When we hear the term ‘oral tradition’, most of us will
think about Homer, and picture elderly Greeks reciting poetry for days on
end, fanatically memorising every last line of Odysseus’s life, twenty years
of it (longer if you stop for toilet breaks).
We literate people have got it sooooo wrong.
An oral tradition belongs not to an illiterate society,
but to a non-literate one. As such, everything important must be remembered
and passed down. Accurately. That doesn’t mean word-for-word.
Have you ever read any Homer? It is very quickly obvious that
whoever wrote this down was recording a very different type of ‘poetry’ to
what we are used to. All those stock phrases repeated over and over – whole
verses that get thrown in and repeated every so often – the lists of
information that sound incredibly boring. Some parts might remind you of the
older books in the Old Testament, the ones full of Begats. And if you
are lucky enough to read something without translation – say, Beowulf, in one
of those nice editions with the old and the new side by side – you will notice
a lovely lot of luscious alliteration.
If you don’t understand why it is written
so, you will probably find it incredibly dull. These are not the signs of a bad
poet; they are memory aids developed to assist the poet.
There’s a loaded word: poet. In the modern, literate
sense, a poet is someone who writes – meaning, composes – poetry. But all those
bards who travelled around singing songs of Beowulf were poets of a different
kind. They often weren’t making up their own unique songs. They were memorising
existing songs and performing – interpreting – them for their audience.
In Ancient Greece, they held competitions for poets. Picture
them, the poets, taking turns performing tales from the great Homeric stories.
They weren’t being judged for their skill in memorising the Iliad exactly,
like a class of students learning a monologue from Hamlet. They were being
judged for their skill in performing and interpreting the stories.
What were they doing, if not reciting?
A new picture now. A rap battle, with half a dozen skilled
rappers. Each of them is improvising – creating something new and fresh as they
go – responding to the day, to the weather, to their
opponents, to the audience. And yet – they aren’t going in, as it were,
empty-handed. Each of them has practised, practised for years. They have a head
full of rhymes and phrases, words that go together,
stock phrases they use. A refrain they can use to fill the moments while they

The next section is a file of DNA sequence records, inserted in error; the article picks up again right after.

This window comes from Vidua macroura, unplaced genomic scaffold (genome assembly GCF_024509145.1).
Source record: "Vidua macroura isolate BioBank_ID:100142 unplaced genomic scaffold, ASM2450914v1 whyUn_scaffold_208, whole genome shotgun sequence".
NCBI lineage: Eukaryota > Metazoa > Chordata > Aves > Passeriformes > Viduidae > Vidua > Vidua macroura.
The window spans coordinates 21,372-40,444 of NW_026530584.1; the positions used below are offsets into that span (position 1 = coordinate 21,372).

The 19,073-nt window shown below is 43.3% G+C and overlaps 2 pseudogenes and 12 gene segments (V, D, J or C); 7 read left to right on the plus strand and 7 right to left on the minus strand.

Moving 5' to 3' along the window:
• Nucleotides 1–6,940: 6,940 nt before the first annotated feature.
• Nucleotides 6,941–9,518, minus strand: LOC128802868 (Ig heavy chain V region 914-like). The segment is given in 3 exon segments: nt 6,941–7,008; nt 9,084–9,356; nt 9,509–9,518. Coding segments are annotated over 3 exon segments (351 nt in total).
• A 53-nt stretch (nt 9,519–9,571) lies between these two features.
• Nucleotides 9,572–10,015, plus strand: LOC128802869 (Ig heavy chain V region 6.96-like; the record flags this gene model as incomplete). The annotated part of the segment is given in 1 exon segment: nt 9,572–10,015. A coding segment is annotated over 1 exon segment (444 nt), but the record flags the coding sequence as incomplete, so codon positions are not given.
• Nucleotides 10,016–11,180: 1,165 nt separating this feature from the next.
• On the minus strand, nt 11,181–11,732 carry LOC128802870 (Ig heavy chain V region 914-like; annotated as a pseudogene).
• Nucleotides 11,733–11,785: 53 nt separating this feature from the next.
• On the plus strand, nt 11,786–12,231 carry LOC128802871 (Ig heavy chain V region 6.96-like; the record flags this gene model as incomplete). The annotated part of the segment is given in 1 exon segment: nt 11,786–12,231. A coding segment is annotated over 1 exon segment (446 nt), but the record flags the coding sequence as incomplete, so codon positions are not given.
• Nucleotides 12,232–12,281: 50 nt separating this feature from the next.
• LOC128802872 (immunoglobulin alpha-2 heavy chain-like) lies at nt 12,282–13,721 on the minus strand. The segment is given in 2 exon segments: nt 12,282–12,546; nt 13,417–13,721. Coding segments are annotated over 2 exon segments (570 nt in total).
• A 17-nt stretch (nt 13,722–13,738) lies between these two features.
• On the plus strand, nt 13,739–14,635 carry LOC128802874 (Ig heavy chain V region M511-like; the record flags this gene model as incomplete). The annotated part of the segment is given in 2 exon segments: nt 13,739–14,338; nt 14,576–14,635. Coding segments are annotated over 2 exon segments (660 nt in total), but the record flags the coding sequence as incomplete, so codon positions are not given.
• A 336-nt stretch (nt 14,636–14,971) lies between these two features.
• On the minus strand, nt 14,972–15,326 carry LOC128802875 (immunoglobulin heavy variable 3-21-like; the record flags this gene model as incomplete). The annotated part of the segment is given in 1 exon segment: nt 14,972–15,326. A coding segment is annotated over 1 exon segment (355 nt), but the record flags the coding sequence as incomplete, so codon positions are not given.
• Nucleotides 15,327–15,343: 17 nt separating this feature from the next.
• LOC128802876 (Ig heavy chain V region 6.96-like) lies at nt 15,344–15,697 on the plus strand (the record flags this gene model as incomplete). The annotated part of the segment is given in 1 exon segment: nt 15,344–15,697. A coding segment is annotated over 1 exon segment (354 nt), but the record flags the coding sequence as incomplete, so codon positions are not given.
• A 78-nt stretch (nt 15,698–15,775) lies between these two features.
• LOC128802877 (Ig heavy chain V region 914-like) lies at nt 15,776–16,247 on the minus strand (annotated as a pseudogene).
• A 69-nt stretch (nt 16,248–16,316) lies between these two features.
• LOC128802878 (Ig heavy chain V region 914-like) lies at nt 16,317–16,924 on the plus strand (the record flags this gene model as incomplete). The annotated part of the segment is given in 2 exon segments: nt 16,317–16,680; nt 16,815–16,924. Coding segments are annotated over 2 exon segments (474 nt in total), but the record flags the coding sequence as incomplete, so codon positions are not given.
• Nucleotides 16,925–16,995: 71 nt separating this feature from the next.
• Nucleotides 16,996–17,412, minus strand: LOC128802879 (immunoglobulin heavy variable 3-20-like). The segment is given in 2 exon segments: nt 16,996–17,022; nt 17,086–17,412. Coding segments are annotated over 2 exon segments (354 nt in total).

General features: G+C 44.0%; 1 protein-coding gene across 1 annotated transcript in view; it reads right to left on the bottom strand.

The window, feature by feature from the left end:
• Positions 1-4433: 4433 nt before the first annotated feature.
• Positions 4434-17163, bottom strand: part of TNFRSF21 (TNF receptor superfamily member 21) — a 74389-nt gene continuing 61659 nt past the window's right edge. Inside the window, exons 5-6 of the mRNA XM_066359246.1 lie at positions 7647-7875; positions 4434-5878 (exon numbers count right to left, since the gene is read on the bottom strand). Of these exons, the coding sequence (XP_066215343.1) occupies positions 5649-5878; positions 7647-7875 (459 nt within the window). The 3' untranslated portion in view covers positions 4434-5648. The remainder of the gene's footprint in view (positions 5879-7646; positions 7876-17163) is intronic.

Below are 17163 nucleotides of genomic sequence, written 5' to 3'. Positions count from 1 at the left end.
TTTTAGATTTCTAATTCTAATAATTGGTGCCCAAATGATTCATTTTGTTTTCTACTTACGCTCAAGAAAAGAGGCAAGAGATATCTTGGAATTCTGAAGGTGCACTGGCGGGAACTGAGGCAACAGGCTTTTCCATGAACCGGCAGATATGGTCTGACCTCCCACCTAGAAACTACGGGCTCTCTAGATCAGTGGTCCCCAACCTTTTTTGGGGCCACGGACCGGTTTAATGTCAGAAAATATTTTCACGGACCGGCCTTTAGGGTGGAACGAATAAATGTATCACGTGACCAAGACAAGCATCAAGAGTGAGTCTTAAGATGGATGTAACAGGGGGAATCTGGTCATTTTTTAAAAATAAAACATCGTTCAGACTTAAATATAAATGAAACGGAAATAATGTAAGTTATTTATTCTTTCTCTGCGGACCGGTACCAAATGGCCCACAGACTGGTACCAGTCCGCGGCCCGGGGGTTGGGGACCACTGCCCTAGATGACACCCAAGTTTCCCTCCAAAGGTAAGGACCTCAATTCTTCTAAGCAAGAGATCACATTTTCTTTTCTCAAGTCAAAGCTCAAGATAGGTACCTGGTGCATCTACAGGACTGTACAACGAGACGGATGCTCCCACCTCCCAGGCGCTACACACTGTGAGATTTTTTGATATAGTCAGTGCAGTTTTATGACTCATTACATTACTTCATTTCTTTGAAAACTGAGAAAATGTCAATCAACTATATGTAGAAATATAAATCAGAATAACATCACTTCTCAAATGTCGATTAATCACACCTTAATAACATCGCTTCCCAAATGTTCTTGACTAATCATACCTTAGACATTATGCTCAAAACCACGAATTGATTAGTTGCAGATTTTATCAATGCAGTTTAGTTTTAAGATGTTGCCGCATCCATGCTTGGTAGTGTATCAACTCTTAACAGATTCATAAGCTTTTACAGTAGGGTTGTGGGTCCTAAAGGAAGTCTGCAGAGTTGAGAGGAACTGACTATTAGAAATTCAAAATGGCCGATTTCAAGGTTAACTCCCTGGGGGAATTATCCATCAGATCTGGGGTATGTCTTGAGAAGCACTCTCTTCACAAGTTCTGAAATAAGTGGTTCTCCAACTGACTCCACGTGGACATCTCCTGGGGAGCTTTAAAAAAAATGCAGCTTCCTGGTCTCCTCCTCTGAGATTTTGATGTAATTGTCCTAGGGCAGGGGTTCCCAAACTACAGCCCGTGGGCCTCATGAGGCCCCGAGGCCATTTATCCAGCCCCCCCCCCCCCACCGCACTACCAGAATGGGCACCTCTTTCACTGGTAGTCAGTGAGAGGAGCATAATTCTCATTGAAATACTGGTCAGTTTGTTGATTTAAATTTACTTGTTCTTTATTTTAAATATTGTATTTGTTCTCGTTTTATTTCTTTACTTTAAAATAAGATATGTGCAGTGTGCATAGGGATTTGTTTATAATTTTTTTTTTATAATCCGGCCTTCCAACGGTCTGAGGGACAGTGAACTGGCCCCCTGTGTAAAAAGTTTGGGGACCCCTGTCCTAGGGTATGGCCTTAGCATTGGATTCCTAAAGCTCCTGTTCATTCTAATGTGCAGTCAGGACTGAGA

think up the next verse. These rappers are the closest we have to the poets of
When you read Homer, or Beowulf, or listen to some rappers
improvising, you will hear some common techniques. Each technique has about a
dozen uses and purposes, and this is typical in oral traditions and
non-literate memory techniques. Everything serves multiple purposes.
One you will notice is the ‘epithet’. People and places are
described using several standard phrases. We all do this – let’s take the city
of New York. How many ways do we describe New York? New York. New York, New
York. The city that never sleeps. The big apple. The city so nice they named
it twice. Empire City. The modern Gomorrah. City of Dreams. Five
Boroughs, New Amsterdam, Gotham, NY…
First, this helps remind you of a lot of information about
the city. Second, if you were putting the city of New York into a poem, it
gives you a lot of options to fill in a line and make it scan or rhyme. Third,
it’s easy for everyone to remember things with nicknames.
In modern writing, we usually strive to avoid using clichés –
John Marsden recommends you write down the first ten descriptions you think
of, then cross them out and think of something original. But in the oral
tradition, a cliché is a good thing. In our fine examples of the oral
tradition, in Homer and Beowulf and the Old Testament, we see this a lot.
Another technique you see is a sort of repeated scene. Now,
I’m pretty unforgiving on this front normally. I don’t care for books that
repeat themselves. But in the oral tradition this is not laziness, it’s
important. Things have to happen in the right order, and they have to happen
the right number of times. Branching away from Homer into another sort of oral
tradition, we can see how this works in fairy tales.
When one reads a repetitive novel, one is able to achieve
boredom by – in my experience – around second breakfast. By elevenses,
one is wanting to stuff the author’s head in the oven put everyone out of their
misery. But in a story that is told to us,
like a fairy tale, we react differently. We need that repetition.
At this point we need to put aside Odysseus’s epic battle
with the monster Grendel, and think about memory aids. You may have heard a
little about these: perhaps you have marvelled at those clever clogs who can
memorise the order of cards in a shuffled deck in less than five minutes, for